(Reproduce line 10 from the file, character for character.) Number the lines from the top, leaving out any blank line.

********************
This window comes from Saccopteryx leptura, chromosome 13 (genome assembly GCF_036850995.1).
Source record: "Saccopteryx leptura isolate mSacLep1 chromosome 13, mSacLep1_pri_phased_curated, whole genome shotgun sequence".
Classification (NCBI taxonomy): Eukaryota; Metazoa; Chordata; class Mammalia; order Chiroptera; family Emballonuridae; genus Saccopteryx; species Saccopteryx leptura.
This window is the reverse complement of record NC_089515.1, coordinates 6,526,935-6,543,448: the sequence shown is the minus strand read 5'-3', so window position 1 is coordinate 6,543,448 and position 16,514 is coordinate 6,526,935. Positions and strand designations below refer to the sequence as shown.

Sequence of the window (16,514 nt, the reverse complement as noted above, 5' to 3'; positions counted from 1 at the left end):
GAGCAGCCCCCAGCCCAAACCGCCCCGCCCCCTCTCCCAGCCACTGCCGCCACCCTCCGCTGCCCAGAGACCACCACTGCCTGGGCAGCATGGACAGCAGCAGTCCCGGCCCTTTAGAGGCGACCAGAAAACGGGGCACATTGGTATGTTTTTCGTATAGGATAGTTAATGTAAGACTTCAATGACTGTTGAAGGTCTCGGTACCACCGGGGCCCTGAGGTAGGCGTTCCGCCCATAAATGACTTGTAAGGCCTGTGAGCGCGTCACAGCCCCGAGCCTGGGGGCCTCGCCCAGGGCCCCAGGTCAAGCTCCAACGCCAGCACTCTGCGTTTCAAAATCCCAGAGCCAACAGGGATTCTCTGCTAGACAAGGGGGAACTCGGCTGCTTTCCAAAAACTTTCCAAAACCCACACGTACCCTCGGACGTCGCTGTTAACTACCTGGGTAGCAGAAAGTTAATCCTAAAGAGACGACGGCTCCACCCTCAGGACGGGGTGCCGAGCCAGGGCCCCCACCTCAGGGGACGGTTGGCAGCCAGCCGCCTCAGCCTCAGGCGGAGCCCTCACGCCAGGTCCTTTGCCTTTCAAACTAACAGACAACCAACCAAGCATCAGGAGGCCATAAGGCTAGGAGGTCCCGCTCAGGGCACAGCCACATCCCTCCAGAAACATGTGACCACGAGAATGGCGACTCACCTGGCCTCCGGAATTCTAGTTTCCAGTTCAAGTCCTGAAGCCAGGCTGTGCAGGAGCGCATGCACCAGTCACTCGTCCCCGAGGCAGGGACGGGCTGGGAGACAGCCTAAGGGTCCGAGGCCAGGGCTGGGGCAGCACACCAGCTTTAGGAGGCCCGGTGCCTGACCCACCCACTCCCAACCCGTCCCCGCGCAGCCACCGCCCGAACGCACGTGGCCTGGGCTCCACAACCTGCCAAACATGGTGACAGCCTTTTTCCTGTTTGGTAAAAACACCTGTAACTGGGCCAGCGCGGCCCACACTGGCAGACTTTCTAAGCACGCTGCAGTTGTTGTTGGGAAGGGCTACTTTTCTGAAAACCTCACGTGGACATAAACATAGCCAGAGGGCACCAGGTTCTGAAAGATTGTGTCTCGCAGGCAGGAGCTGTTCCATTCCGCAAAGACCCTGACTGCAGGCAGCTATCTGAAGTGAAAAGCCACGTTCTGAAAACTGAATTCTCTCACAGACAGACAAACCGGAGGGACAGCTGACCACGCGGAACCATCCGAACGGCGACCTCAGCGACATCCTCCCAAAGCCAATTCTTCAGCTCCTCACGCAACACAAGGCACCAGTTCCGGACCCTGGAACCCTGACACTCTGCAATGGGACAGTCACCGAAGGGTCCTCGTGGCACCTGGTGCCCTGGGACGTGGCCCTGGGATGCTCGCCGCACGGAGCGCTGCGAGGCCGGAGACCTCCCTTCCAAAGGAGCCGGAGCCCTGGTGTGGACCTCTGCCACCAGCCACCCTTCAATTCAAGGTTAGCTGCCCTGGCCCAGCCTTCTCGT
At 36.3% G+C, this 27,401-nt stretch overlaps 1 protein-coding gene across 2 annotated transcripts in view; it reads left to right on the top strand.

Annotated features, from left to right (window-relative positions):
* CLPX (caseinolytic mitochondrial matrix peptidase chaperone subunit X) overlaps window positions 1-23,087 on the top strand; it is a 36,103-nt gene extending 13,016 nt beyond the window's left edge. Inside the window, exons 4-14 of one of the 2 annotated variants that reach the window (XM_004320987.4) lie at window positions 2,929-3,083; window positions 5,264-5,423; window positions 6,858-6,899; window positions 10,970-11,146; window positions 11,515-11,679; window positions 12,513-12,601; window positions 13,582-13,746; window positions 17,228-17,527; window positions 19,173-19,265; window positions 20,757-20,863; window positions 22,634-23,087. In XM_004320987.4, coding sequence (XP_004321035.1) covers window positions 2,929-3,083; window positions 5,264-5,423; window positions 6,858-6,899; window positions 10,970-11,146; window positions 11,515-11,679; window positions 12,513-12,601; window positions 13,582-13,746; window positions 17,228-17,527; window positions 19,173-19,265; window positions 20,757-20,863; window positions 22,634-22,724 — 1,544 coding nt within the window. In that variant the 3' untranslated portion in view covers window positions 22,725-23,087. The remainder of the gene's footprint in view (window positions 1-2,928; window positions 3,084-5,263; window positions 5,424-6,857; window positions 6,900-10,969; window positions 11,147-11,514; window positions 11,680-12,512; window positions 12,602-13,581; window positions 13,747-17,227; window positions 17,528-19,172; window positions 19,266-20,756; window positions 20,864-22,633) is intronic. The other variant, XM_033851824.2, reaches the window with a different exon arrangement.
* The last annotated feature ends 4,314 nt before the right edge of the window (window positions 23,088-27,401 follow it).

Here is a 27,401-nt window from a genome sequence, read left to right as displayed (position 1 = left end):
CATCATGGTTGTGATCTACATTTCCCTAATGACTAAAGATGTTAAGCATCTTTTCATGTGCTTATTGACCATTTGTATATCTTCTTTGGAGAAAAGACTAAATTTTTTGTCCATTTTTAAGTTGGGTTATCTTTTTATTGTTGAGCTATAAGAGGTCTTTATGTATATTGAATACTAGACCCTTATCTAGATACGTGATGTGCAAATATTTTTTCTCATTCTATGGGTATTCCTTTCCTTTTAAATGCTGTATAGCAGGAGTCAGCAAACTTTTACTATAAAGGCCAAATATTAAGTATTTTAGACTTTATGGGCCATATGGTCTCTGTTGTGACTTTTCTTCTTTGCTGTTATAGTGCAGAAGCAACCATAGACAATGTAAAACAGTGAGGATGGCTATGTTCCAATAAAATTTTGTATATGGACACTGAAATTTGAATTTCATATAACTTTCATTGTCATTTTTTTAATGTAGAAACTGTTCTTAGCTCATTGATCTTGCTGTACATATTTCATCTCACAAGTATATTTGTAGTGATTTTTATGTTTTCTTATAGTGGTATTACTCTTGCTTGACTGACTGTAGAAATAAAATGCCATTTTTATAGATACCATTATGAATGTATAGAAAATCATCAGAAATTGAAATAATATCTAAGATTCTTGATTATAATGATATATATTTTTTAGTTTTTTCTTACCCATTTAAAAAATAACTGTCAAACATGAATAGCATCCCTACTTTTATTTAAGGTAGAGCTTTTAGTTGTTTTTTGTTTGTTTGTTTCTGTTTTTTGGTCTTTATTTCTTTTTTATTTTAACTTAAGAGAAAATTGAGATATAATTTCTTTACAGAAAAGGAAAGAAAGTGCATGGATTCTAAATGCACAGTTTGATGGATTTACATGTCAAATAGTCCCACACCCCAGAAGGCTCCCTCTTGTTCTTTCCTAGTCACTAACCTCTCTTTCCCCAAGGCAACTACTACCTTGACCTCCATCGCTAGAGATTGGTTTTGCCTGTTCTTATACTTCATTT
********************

* The last annotated feature ends 4,314 nt before the right edge of the window (window positions 23,088-27,401 follow it).